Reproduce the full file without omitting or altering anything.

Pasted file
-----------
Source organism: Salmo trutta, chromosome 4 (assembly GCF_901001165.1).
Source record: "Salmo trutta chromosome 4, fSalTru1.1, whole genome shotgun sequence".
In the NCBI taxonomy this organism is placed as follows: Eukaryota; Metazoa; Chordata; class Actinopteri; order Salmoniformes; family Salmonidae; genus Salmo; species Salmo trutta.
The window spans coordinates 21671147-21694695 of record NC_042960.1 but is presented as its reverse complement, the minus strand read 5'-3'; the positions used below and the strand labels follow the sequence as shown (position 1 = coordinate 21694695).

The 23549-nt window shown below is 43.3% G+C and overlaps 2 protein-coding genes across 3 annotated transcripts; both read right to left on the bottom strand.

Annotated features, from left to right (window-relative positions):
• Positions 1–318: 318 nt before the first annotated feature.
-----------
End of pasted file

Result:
Source organism: Salmo trutta, chromosome 4 (assembly GCF_901001165.1).
Source record: "Salmo trutta chromosome 4, fSalTru1.1, whole genome shotgun sequence".
In the NCBI taxonomy this organism is placed as follows: Eukaryota; Metazoa; Chordata; class Actinopteri; order Salmoniformes; family Salmonidae; genus Salmo; species Salmo trutta.
The window spans coordinates 21671147-21694695 of record NC_042960.1 but is presented as its reverse complement, the minus strand read 5'-3'; the positions used below and the strand labels follow the sequence as shown (position 1 = coordinate 21694695).

The 23549-nt window shown below is 43.3% G+C and overlaps 2 protein-coding genes across 3 annotated transcripts; both read right to left on the bottom strand.

Annotated features, from left to right (window-relative positions):
• Positions 1–318: 318 nt before the first annotated feature.